Being a New York Met fan is never easy. Sure we’ve had some great runs. 1969 and the early 70’s were filled with a stunning World Championship and then basically mediocrity headlined by the likes of Tom Seaver, Jerry Koosman, Nolan Ryan and Jon Matlack. While the offense struggled, the pitching gave the Mets and Met fans credibility. But then came the late 70’s and early 80’s. Shea stadium was nick-named “Grant’s Tomb” and a revolving door of mediocre and retread players streamed through Flushing. Willie Montanez, Richie Hebner, Ray Burris, Kevin Kobel, Pete Falcone…I could go on. Needless to say, being a Met fan has its ups and downs. We are currently in a down, and hoping that between David Wright (truly, the second true home grown HOF candidate the Mets have every spawned), Curtis Granderson, Zach Wheeler and Travis d’Arnaud that a new renaissance is coming. Let’s hope so.
I wanted to talk about my first Met hero. Met fans more than any other, especially from my generation (I’m 53yo), didn’t have much to choose from. Basically you loved Seaver, Koosman, Kranepool, Rusty or Willie Mays. As my interest in baseball sparked it was April of 1971. The Mets opened with a very hot April and they had a new addition who started off very strong and he because of that became my hero. I’m talking about Bob Aspromonte. “Who??” Robert Thomas Aspromonte. Born June 19th 1938, brother of Ken Aspromonte, his true claim to fame is that he was the last Brooklyn Dodger to retire. He made a huge splash with the Mets, who in 1971 were infamous for never finding a solution at third base. Aspromonte, a near all-star with the Astros, brought a .252 lifetime batting average to the offensively challenged 71 Mets. But also brought a gold glove caliber presence to the hot corner at Shea.
To my young eyes Bob was amazing. Offensively he started out great, as did the Mets. By June 9th the Mets were looking like winners. They were 32-20. Tom Seaver was in the middle of his best season and Bob was a force. By the start of June, Aspro was hitting .270 with 5 homers and 25 RBI and was one of the steals of the season. The Mets had finally found a star at third. EXCEPT….that’s when the needle scratched off the record. Bob went into a horrific tailspin, as did the Mets. Over the next 110 games Aspromonte hit no homers, drove in 8 RBI and saw his average fall to .225. As he put it “I’ve heard of going 0 for 8, I went 0 for July!” Pretty soon, Wayne Garrett was back from his reserve duty in the Army and he was taking games away from my hero. I followed the Mets loyally and was distressed by Bob’s lack of playing time, but was confident he would get “back into form” He didn’t. But, there were two highlights. On August 2nd, I saw the Mets play the Reds at Shea Stadium. I was so excited. I didn’t know if Bob would be playing. I had to wait till I got to Shea to see. I remember walking out to my seats. The first thing I noticed was the ultra-green Shea grass of the infield and outfield and then the big scoreboard with the Rheingold signs all over it in right-center field. I immediately scanned the lineup. Batting 6th and playing 3B #2 Bob Aspromonte. Ross Grimsley was in for it tonight! The game also featured a start by young Met hurler Jon Matlack. Matlack got the loss, falling to 0-3 on the year. The Reds scored twice off him in the top of the 9th to win the game 4-2. Bob’s struggles continued. He went 0-4. He did make one spectacular fielding play. On a squib between the mound and third an inexperienced Matlack found himself in no man’s land, Aspromonte grabbed the ball, pushed Matlack out of the way and fired a seed to first to retire the runner. I was thrilled. I had gotten what I came for. A moment from my hero.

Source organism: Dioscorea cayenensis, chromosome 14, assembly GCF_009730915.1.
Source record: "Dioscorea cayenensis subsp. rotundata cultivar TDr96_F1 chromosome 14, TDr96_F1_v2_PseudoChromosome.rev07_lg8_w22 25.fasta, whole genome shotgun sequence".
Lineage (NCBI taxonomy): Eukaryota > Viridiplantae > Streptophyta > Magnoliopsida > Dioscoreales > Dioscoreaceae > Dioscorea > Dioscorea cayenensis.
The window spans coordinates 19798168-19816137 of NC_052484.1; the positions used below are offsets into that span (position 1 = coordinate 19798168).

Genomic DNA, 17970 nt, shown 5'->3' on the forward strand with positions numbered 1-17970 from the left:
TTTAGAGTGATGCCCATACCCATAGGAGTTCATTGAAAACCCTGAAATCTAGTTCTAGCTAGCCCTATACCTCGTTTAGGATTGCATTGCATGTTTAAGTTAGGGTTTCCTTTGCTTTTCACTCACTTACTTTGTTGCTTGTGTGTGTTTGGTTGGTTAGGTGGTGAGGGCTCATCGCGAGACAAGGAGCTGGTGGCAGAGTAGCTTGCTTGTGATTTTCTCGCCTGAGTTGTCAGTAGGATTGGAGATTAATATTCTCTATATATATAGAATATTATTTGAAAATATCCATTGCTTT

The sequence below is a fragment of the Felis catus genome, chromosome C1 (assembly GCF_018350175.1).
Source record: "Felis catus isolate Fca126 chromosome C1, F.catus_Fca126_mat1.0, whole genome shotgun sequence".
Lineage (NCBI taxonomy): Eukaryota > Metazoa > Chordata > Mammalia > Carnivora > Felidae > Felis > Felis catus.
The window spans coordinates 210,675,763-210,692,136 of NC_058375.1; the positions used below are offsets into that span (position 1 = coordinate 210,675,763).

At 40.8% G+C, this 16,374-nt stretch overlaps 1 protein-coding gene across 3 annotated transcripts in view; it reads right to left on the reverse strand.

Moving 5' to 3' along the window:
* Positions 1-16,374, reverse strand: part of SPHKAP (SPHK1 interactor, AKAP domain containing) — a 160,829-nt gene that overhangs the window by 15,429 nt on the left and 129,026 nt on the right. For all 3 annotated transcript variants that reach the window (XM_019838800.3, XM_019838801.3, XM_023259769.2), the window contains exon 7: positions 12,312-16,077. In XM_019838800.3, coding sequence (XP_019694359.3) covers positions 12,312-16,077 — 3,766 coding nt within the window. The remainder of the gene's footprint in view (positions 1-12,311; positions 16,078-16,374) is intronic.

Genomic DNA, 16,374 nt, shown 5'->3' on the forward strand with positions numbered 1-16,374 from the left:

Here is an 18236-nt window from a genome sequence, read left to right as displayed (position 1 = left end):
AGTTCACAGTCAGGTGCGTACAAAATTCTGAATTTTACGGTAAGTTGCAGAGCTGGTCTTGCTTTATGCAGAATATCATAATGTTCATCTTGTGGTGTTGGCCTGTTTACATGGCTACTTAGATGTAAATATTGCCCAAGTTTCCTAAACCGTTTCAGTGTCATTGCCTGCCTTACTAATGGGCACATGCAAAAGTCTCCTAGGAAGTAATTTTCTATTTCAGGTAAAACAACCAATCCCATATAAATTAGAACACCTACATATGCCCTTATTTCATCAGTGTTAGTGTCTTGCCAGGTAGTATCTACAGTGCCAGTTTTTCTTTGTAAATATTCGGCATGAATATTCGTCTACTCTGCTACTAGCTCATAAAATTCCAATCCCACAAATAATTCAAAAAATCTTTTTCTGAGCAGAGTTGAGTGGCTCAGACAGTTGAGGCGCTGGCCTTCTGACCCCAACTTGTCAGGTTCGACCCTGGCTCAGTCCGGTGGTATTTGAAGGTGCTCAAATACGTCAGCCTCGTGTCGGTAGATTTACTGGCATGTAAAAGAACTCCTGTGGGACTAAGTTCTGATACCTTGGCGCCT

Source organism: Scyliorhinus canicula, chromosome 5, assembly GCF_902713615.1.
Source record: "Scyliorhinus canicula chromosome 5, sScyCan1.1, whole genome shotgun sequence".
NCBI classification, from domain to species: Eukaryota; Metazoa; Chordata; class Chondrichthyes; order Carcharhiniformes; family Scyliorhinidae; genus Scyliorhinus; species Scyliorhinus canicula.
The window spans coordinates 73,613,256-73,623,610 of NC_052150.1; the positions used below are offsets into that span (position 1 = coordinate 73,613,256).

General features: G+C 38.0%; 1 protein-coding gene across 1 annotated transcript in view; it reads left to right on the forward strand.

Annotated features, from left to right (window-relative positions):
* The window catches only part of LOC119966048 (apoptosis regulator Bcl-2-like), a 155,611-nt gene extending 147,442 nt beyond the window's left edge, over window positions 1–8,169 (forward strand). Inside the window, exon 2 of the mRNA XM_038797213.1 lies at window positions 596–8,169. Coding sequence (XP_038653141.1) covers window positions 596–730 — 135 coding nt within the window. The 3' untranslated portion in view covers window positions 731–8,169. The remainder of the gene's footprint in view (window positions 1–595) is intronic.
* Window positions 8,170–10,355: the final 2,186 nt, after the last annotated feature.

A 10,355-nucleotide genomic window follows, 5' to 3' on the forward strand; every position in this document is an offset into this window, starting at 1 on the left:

Then in the final days of the season, Bob had one more shining moment. This one I witnessed on television. September 25th at Shea and the Mets were playing the eventual World Champion Pittsburgh Pirates, and they got themselves into a 15 inning marathon. Bob didn’t start. He rode the bench. For 14 innings! In the bottom of the 15th Tim Foli led off with a single. He was sacrificed to 2nd. Bud Harrelson flew out to center, Leroy Stanton was intentionally walked. Bob then pinch hit for the lefty batting Dave Marshal l against Ramon Hernandez. On a 1-1 count, Bob singled up the middle and the frantic “Crazy Horse” Tim Foli scurried home with the winning run. A walk off win! They celebrated on the field. I remember Bob giving and getting a slap me 10’s with another nameless Met. I didn’t realize it being only 11 years old at the time. But that was the swan song for my hero Bob Aspromonte. He did drive in one more run before taking his final turn at bat and calling it a career, but this is the hit I remember. Bob retired at the end of the year. Bob did end up leading the NL in fielding percentage at third base only making 8 errors in 104 games. To my horror, the Mets traded away Stanton and Ryan for Jim Fregosi that winter. They were hoping that Fregosi was the Mets answer at third. He wasn’t. Fregosi wore the same number as Bob. Oddly enough, he had almost EXACTLY the same stat line as Aspromonte too. Very odd. But he wasn’t Bob. My heroes have changed over the years and I did try to contact Bob to get an autographed picture with no success. I may try again. What the hell?
But, to me, this is what being a Met fan is all about. This was way before the Carters and Hernandez’ and Goodens, the HoJos and the David Wrights. This is about when an 11 year old thought that his favorite player instinctively knew his biggest fan was in the stands waiting for him to come through. No matter what they did. Whether they went 0 for 4, or drove in the winning run…..even time itself will never change how I feel about Bob Aspromonte, and the New York Mets.